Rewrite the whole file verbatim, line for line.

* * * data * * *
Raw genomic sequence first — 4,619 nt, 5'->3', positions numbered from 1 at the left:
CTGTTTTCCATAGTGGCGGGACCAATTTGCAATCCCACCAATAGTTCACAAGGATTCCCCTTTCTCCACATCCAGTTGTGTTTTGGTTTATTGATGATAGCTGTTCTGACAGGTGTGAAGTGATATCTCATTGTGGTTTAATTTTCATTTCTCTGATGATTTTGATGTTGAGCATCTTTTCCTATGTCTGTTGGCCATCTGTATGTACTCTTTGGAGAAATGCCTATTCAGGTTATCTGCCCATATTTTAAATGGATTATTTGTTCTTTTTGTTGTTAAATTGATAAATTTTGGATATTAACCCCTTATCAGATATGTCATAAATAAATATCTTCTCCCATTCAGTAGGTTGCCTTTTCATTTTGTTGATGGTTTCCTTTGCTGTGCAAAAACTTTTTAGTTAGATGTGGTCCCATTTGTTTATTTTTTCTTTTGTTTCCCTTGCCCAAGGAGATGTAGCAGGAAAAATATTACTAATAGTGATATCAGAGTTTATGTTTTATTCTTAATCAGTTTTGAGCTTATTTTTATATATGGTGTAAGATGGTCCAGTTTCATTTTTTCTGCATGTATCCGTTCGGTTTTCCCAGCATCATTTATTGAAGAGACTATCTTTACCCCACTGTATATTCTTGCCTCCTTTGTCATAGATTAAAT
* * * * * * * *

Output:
Raw genomic sequence first — 4,619 nt, 5'->3', positions numbered from 1 at the left:
CTGTTTTCCATAGTGGCGGGACCAATTTGCAATCCCACCAATAGTTCACAAGGATTCCCCTTTCTCCACATCCAGTTGTGTTTTGGTTTATTGATGATAGCTGTTCTGACAGGTGTGAAGTGATATCTCATTGTGGTTTAATTTTCATTTCTCTGATGATTTTGATGTTGAGCATCTTTTCCTATGTCTGTTGGCCATCTGTATGTACTCTTTGGAGAAATGCCTATTCAGGTTATCTGCCCATATTTTAAATGGATTATTTGTTCTTTTTGTTGTTAAATTGATAAATTTTGGATATTAACCCCTTATCAGATATGTCATAAATAAATATCTTCTCCCATTCAGTAGGTTGCCTTTTCATTTTGTTGATGGTTTCCTTTGCTGTGCAAAAACTTTTTAGTTAGATGTGGTCCCATTTGTTTATTTTTTCTTTTGTTTCCCTTGCCCAAGGAGATGTAGCAGGAAAAATATTACTAATAGTGATATCAGAGTTTATGTTTTATTCTTAATCAGTTTTGAGCTTATTTTTATATATGGTGTAAGATGGTCCAGTTTCATTTTTTCTGCATGTATCCGTTCGGTTTTCCCAGCATCATTTATTGAAGAGACTATCTTTACCCCACTGTATATTCTTGCCTCCTTTGTCATAGATTAAAT